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Dear GirlLegal: I just started a new job and on my pay stub I noticed I’m getting taxed for OASDI/EE. The problem is I’ve never had this tax taken from any previous job before in my life. What is this tax, and is it legal?

Answer: Congratulations on your new job. “O ld A ge, S urvivors and D isability I nsurance”. It’s the formal name for social security. More frequently it’s referred to as “FICA tax”. (”Federal Insurance Contribution Act”). It stands for Old Age, Survivors and Disability Insurance and it is not a one time tax. It is Social Security and Medicare tax.

Essentially, Social Security tax/OASDI was created to insure all workers and their families against certain universal risks, while spreading the costs and benefits of that insurance protection among the entire workforce. When you get your paycheck and look at the before and after tax amounts - OASDI taxes are part of those withholdings.  In 2010 you get to pay a generous 6.2% of your pay and your employer also gets to match that amount. But, the good news is that this tax stops once your earnings hit $106,800 for the year.

To answer your question, yes - this is legal. In fact, everyone who is eligible to pay taxes, pays OASDI. A person contributes to Social Security either through payroll taxes or self-employment taxes under the Federal Insurance Contributions Act (FICA) or the Self-Employed Contributions Act (SECA). Employers match the employee contribution, while self-employed workers pay an amount equal to the combined employer-employee contributions. (Self-employed workers receive a special tax deduction to ease the impact of paying the higher rate.)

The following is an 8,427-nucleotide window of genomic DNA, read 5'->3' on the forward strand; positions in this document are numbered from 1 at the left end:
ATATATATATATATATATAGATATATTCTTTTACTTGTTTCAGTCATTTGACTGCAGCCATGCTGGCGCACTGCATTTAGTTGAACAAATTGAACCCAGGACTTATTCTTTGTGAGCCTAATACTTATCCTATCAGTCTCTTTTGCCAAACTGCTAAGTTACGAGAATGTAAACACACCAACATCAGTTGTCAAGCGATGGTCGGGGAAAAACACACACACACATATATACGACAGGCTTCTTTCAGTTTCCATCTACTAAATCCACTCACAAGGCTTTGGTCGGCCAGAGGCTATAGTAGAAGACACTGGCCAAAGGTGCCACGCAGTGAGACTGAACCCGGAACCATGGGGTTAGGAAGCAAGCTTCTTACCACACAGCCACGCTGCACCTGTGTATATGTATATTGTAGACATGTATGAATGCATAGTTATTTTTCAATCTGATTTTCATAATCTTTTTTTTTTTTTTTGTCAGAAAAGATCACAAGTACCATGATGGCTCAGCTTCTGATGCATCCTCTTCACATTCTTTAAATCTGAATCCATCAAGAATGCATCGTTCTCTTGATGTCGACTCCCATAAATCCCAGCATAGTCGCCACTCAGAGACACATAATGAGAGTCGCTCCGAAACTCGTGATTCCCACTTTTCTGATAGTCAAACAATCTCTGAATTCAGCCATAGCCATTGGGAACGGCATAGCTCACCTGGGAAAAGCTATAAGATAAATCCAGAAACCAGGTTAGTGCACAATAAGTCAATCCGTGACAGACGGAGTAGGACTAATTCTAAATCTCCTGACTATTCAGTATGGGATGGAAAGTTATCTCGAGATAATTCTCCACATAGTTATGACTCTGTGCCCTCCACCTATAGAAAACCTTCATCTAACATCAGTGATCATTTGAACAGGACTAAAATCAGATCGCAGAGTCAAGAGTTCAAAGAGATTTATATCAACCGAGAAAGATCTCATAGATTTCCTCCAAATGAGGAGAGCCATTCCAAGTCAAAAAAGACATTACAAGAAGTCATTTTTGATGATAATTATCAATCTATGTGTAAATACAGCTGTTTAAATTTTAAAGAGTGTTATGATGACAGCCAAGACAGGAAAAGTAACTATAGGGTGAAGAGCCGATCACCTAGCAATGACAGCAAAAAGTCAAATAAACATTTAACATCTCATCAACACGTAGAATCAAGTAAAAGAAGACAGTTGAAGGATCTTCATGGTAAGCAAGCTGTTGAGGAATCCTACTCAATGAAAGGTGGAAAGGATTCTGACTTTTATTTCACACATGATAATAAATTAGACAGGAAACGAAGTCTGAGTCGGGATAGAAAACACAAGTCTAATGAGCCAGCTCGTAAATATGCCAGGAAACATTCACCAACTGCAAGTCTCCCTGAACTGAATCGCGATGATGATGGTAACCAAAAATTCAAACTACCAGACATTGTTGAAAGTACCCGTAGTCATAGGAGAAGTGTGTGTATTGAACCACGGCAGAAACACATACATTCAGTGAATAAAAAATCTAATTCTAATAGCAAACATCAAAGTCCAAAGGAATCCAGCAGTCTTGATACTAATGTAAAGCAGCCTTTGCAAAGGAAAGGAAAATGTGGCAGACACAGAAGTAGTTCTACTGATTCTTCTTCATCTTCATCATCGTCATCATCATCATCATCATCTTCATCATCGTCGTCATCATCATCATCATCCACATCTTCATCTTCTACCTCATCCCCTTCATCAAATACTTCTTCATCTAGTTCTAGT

Like I said above, there is a maximum yearly amount of earnings subject to OASDI taxes - for 2010 this threshold is $106,800; and the 2010 tax rates are as follows:  SS (Social Security) tax rate – 6.2%; Medicare tax rate – 1.45%. There is no upper limit on taxable earn­ings for Medicare Hospital Insurance. Employees whose contributions exceed the maximum taxable amount because they worked for more than one employer can receive refunds of excess FICA payments when they file their tax returns.

You’re probably familiar with the fact that this program benefits certain people. Specifically, it provides monthly benefits to qualified retired and disabled workers and their dependents, and to survivors of insured workers. Eligibility and benefit amounts are determined by the worker’s contributions to Social Security. Benefits are paid as an earned right to workers, their families and their survivors. There is no means test to qualify for benefits.

Taxes are allocated to the Old-Age (Retirement) and Survivors Insurance (OASI), the Disability Insurance (DI), and the Hospital Insurance (HI) Trust Funds. In addition to the taxes on covered earnings, OASI and DI trust fund rev­enues include interest on trust fund securities, income from taxation of OASI and DI benefits, certain technical trans­fers, and gifts or bequests. By law, the OASI and DI trust funds may only be disbursed for:

  • 1. Monthly benefits for workers and their families.
  • 2. Vocational rehabilitation services for disabled bene­ficiaries.
  • 3. Administrative costs (currently less than 1 percent of expenditures).
  • 4. The lump-sum death payment to eligible survivors.

Social Security benefits are essential to the economic well-being of millions of individuals. The program pays benefits to more than 90 percent of those 65 or older; and is the major source of income (providing 50 percent or more of total income) for over half of these beneficiaries.

Here are additional references: and

I hope that you find this information useful.

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